This work was supported by NIH Grants R01DK092407 (to SC Lu and H. Yang) and R01CA172086 (to SC Lu, H. Yang, ML Martínez-Chantar, and JM Mato) and the National Natural Science Foundation of China (no. 81272735, to Ting Liu). The authors cannot express enough thanks to Yaqi Chen for data collection. They offer their sincere appreciation for the review critical reading from Stephanie Maldonado and support from Dr. Shelly Lu.
- H. Yang, T. W. H. Li, J. Peng et al., “A mouse model of cholestasis-associated cholangiocarcinoma and transcription factors involved in progression,” Gastroenterology, vol. 141, no. 1, pp. 378–388, 2011.
- H. Yang, T. W. H. Li, K. S. Ko, M. Xia, and S. C. Lu, “Switch from Mnt-Max to Myc-Max induces p53 and cyclin D1 expression and apoptosis during cholestasis in mouse and human hepatocytes,” Hepatology, vol. 49, no. 3, pp. 860–870, 2009.
- C. Grandori, S. M. Cowley, L. P. James, and R. N. Eisenman, “The Myc/Max/Mad network and the transcriptional control of cell behavior,” Annual Review of Cell and Developmental Biology, vol. 16, no. 1, pp. 653–699, 2000.
- T. Wahlstrom and M. A. Henriksson, “Impact of MYC in regulation of tumor cell metabolism,” Biochimica et Biophysica Acta, 2014.
- J. M. Link and P. J. Hurlin, “The activities of MYC, MNT and the MAX-interactome in lymphocyte proliferation and oncogenesis,” Biochimica et Biophysica Acta-Gene Regulatory Mechanisms, 2014.
- E. Voronov, Y. Carmi, and R. N. Apte, “The role IL-1 in tumor-mediated angiogenesis,” Frontiers in Physiology, no. 114, Article ID Article 114, pp. 1–8, 2014.
- E. Voronov, S. Dotan, Y. Krelin et al., “Unique versus redundant functions of IL-1α and IL-1β in the tumor microenvironment,” Frontiers in Immunology, vol. 4, article 177, 2013.
- G. Szabo and T. Csak, “Inflammasomes in liver diseases,” Journal of Hepatology, vol. 57, no. 3, pp. 642–654, 2012.
- W. Z. Mehal, “The inflammasome in liver injury and non-alcoholic fatty liver disease,” Digestive Diseases, vol. 32, no. 5, pp. 507–515, 2014.
- K. Miura, Y. Kodama, S. Inokuchi et al., “Tolllike receptor 9 promotes steatohepatitis by induction of interleukin-1beta in mice,” Gastroenterology, vol. 139, no. 1, pp. 323–334, 2010.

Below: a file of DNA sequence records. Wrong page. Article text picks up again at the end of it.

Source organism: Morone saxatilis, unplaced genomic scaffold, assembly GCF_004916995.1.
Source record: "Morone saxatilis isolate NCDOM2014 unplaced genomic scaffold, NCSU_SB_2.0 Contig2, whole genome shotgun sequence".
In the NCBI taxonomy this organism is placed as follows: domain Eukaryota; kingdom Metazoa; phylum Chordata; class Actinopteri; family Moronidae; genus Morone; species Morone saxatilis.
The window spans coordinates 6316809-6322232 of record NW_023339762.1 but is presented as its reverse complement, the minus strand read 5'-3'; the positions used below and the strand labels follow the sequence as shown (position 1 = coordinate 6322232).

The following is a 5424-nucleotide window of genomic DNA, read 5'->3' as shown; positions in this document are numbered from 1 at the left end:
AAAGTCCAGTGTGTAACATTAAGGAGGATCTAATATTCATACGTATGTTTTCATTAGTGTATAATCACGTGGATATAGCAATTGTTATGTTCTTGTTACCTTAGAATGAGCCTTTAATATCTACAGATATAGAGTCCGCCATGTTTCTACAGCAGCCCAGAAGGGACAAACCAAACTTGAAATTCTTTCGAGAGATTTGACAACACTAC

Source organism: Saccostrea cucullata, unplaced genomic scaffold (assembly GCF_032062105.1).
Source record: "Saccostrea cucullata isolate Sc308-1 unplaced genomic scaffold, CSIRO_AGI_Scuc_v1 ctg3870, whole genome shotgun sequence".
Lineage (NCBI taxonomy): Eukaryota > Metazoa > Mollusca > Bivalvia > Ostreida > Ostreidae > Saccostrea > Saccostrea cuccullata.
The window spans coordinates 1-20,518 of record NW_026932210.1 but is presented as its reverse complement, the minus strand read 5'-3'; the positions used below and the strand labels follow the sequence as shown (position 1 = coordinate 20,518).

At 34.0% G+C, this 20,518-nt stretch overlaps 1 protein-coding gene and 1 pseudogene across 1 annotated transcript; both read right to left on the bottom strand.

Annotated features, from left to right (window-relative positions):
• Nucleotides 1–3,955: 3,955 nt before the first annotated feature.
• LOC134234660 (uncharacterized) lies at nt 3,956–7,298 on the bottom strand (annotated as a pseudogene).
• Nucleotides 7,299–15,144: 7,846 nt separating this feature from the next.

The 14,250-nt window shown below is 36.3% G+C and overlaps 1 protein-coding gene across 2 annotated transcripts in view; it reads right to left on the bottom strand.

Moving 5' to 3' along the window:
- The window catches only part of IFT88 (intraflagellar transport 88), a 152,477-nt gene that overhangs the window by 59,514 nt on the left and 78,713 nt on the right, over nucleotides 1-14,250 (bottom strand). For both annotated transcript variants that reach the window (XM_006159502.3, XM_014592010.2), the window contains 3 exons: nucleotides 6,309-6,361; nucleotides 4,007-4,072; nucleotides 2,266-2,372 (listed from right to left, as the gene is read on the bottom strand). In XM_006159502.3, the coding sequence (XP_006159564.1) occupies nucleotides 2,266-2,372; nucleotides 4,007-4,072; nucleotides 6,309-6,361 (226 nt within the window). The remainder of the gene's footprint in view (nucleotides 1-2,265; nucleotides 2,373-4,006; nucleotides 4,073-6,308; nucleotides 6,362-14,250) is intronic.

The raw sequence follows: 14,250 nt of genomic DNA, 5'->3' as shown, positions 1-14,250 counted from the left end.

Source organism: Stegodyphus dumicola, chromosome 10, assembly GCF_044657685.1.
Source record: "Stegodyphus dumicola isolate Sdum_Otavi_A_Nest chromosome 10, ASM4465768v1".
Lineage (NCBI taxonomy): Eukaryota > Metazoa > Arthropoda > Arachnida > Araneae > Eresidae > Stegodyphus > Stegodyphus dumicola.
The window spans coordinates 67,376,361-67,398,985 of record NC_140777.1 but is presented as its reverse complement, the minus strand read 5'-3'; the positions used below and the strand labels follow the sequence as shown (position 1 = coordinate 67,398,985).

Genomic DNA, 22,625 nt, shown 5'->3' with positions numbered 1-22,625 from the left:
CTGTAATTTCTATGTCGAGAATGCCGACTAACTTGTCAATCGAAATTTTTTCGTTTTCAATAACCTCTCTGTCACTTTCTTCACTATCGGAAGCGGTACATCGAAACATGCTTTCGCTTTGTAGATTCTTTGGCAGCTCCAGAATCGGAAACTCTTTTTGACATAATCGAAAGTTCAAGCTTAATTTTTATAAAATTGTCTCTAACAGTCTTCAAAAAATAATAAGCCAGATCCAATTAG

- R. G. Gieling, K. Wallace, and Y.-P. Han, “Interleukin-1 participates in the progression from liver injury to fibrosis,” The American Journal of Physiology: Gastrointestinal and Liver Physiology, vol. 296, no. 6, pp. G1324–G1331, 2009.
- J. Petrasek, S. Bala, T. Csak et al., “IL-1 receptor antagonist ameliorates inflammasome-dependent alcoholic steatohepatitis in mice,” The Journal of Clinical Investigation, vol. 122, no. 10, pp. 3476–3489, 2012.
- J. P. Pradere, J. Kluwe, S. de Minicis et al., “Hepatic macrophages but not dendritic cells contribute to liver fibrosis by promoting the survival of activated hepatic stellate cells in mice,” Hepatology, vol. 58, no. 4, pp. 1461–1473, 2013.
- A. Wree, A. Eguchi, M. D. Mcgeough et al., “NLRP3 inflammasome activation results in hepatocyte pyroptosis, liver inflammation, and fibrosis in mice,” Hepatology, vol. 59, no. 3, pp. 898–910, 2014.
- M. G. Borrello, D. Degl'Innocenti, and M. A. Pierotti, “Inflammation and cancer: the oncogene-driven connection,” Cancer Letters, vol. 267, no. 2, pp. 262–270, 2008.
- K. Shchors, E. Shchors, F. Rostker, E. R. Lawlor, L. Brown-Swigart, and G. I. Evan, “The Myc-dependent angiogenic switch in tumors is mediated by interleukin 1β,” Genes and Development, vol. 20, no. 18, pp. 2527–2538, 2006.
- E. Voronov, D. S. Shouval, Y. Krelin et al., “IL-1 is required for tumor invasiveness and angiogenesis,” Proceedings of the National Academy of Sciences of the United States of America, vol. 100, no. 5, pp. 2645–2650, 2003.
- R. N. Apte and E. Voronov, “Is interleukin-1 a good or bad “guy” in tumor immunobiology and immunotherapy?” Immunological Reviews, vol. 222, no. 1, pp. 222–241, 2008.
- J. Kang, P. G. Rychahou, T. A. Ishola, J. M. Mourot, B. M. Evers, and D. H. Chung, “N-Myc is a novel regulator of PI3K-mediated VEGF expression in neuroblastoma,” Oncogene, vol. 27, no. 28, pp. 3999–4007, 2008.
- T. A. Baudino, C. McKay, H. Pendeville-Samain et al., “c-Myc is essential for vasculogenesis and angiogenesis during development and tumor progression,” Genes and Development, vol. 16, no. 19, pp. 2530–2543, 2002.
- M. A. Burchill, J. Yang, K. B. Vang, and M. A. Farrar, “Interleukin-2 receptor signaling in regulatory T cell development and homeostasis,” Immunology Letters, vol. 114, no. 1, pp. 1–8, 2007.
- M. C. Mingari, F. Gerosa, G. Carra et al., “Human interleukin-2 promotes proliferation of activated B cells via surface receptors similar to those of activated T cells,” Nature, vol. 312, no. 5995, pp. 641–643, 1984.